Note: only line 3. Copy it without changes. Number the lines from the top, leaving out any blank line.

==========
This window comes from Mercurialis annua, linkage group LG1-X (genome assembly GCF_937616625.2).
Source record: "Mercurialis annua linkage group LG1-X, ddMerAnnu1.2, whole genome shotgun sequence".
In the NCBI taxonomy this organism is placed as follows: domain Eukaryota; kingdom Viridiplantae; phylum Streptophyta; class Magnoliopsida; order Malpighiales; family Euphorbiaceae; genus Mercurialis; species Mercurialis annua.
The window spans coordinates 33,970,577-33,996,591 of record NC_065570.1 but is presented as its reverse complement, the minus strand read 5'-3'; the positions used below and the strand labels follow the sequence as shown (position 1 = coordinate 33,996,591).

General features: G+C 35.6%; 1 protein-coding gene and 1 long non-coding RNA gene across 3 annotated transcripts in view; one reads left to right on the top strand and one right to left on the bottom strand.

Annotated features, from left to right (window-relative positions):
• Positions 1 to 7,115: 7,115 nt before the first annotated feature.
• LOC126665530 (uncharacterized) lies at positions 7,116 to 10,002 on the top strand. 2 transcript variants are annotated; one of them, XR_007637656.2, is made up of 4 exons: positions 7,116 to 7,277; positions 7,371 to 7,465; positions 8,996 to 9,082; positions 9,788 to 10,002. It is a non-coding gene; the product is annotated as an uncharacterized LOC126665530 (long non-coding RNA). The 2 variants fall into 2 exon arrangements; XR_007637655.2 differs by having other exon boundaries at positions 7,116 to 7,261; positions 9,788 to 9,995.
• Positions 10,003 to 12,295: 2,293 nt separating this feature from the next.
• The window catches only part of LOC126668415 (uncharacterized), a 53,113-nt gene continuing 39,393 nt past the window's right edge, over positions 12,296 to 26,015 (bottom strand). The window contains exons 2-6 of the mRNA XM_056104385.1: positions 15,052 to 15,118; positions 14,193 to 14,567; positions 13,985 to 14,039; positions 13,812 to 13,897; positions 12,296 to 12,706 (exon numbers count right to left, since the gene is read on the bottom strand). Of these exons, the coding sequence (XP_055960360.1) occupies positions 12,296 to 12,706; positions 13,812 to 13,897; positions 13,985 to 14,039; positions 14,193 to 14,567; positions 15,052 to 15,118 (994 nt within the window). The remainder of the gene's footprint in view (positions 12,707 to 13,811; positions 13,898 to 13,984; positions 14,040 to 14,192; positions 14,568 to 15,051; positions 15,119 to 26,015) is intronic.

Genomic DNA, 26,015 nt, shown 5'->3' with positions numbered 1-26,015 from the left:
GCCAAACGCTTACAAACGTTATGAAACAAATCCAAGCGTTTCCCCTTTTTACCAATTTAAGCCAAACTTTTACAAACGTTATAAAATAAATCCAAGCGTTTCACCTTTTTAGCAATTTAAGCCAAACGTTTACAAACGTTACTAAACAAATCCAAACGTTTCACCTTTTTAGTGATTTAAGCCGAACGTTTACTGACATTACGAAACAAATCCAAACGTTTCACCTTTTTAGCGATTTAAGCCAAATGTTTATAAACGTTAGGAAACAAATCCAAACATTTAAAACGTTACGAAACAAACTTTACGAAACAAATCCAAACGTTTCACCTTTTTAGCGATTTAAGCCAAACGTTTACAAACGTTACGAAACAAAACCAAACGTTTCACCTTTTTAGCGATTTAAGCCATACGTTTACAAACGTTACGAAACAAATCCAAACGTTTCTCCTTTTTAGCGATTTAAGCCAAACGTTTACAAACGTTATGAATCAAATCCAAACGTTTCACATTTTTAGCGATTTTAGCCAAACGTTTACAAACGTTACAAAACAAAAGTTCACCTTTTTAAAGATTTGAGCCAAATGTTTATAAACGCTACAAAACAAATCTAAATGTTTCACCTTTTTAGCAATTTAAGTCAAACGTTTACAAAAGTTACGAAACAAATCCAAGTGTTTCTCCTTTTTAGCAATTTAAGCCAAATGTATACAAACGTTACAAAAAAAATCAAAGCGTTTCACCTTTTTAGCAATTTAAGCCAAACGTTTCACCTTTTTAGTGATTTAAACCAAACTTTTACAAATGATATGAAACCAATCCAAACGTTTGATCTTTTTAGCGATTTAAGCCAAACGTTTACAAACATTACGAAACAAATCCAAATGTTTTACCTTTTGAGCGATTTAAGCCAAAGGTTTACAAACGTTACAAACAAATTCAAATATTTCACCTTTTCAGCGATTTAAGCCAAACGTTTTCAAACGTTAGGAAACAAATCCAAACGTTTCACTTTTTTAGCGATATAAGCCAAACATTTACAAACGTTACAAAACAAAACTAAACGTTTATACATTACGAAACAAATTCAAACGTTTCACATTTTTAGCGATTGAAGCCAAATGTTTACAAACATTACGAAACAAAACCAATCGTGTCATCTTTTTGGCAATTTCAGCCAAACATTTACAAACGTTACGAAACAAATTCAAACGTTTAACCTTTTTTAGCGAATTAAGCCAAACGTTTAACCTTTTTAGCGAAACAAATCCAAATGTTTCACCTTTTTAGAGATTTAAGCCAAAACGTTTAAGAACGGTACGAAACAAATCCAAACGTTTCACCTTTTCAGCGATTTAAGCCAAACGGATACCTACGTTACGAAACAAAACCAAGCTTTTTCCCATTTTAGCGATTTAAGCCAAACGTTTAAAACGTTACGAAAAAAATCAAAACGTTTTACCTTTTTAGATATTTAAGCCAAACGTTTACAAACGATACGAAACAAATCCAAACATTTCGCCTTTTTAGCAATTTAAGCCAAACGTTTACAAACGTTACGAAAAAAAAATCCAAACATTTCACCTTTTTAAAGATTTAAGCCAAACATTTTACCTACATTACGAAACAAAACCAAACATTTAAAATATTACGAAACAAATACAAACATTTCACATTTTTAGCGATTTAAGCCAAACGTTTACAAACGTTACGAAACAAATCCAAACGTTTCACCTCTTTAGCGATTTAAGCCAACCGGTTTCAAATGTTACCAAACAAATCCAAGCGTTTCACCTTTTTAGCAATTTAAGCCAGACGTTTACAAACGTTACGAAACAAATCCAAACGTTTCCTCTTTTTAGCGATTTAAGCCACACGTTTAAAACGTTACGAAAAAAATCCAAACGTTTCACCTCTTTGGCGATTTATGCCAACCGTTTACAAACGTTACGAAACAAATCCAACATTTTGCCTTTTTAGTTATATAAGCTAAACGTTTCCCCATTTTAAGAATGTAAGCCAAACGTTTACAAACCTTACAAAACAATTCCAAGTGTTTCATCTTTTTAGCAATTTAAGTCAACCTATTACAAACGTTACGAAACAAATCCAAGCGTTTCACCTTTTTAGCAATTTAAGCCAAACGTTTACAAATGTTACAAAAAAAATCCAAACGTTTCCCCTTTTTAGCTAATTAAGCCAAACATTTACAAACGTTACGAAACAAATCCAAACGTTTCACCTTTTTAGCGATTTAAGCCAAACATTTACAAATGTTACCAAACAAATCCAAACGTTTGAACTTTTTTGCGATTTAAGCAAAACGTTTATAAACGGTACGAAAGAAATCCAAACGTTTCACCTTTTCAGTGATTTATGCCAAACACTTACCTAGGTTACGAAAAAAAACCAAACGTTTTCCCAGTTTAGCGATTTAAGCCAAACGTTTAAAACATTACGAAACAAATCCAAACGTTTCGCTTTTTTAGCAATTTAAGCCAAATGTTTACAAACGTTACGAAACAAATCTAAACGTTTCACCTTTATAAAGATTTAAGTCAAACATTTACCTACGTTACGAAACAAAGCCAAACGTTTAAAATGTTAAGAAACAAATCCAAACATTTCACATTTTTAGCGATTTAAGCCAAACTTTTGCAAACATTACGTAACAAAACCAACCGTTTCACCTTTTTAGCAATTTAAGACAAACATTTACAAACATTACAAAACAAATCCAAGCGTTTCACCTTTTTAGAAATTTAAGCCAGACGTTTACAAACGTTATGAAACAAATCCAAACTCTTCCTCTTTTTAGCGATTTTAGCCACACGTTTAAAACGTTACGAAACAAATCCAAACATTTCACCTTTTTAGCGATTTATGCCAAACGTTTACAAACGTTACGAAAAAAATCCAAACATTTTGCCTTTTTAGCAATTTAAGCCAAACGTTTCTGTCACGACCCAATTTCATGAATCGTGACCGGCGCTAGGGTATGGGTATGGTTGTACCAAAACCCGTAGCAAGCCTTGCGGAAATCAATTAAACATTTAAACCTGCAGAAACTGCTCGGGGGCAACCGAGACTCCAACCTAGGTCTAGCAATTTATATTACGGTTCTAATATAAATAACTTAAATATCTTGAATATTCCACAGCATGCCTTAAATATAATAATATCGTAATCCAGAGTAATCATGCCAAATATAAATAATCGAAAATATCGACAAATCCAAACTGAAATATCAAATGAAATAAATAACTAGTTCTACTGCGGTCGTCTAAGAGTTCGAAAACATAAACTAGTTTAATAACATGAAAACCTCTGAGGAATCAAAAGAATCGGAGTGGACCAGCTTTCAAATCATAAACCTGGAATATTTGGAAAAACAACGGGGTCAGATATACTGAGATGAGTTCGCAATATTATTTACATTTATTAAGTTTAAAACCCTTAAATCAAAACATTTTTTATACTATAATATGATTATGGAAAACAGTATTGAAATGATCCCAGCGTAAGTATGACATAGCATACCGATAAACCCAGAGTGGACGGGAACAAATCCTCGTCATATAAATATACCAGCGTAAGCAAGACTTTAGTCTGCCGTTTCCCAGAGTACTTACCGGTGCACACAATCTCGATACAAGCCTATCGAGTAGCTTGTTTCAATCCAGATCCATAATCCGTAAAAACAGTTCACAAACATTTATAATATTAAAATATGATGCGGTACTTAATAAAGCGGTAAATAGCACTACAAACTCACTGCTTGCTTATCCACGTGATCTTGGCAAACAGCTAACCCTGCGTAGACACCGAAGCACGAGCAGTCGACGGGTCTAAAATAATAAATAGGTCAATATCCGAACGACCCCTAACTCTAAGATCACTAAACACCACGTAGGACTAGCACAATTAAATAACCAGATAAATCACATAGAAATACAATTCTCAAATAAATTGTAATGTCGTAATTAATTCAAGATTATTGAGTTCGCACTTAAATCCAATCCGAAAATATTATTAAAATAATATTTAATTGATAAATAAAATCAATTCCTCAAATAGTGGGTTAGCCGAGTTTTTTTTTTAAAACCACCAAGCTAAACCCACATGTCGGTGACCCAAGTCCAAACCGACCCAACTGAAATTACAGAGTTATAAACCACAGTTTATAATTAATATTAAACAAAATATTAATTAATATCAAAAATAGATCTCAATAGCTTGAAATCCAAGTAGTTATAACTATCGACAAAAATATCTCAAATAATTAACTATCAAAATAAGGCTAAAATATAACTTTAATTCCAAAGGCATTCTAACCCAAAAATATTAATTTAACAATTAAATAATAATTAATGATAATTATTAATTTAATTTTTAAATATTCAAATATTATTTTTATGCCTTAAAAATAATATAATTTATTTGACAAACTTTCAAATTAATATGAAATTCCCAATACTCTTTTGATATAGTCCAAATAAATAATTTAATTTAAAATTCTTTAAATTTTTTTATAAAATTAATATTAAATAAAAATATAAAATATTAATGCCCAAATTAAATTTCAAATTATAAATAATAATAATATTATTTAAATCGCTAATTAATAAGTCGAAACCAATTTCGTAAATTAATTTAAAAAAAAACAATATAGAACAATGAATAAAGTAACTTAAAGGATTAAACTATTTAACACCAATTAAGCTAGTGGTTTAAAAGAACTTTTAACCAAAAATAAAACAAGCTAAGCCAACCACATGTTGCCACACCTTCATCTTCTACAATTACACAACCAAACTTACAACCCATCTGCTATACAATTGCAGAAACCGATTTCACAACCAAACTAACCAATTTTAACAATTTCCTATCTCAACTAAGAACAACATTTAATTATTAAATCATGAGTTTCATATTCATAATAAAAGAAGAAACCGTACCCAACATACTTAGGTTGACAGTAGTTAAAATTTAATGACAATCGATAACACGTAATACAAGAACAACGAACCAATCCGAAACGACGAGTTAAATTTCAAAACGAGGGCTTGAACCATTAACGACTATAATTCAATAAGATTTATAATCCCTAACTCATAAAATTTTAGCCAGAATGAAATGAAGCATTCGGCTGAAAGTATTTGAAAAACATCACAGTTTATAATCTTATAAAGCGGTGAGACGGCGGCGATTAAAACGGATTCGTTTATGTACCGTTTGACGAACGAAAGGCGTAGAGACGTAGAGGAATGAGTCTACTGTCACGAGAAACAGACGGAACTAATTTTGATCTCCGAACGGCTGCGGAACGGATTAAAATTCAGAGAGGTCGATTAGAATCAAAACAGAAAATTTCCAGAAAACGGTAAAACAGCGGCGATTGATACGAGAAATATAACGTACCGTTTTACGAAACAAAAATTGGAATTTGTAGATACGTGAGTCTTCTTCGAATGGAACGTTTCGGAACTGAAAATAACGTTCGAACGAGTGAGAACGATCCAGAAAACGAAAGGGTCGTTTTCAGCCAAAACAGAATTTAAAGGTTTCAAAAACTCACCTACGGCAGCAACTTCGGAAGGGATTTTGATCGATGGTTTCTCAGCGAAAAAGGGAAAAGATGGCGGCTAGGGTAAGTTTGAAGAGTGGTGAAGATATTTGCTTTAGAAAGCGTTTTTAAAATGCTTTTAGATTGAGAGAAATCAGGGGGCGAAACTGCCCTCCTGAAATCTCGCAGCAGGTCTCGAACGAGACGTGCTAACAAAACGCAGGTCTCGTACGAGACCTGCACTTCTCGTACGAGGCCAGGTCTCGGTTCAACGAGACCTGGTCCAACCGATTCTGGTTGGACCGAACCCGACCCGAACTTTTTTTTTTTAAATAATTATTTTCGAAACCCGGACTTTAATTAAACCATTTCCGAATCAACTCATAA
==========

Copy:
In the NCBI taxonomy this organism is placed as follows: domain Eukaryota; kingdom Viridiplantae; phylum Streptophyta; class Magnoliopsida; order Malpighiales; family Euphorbiaceae; genus Mercurialis; species Mercurialis annua.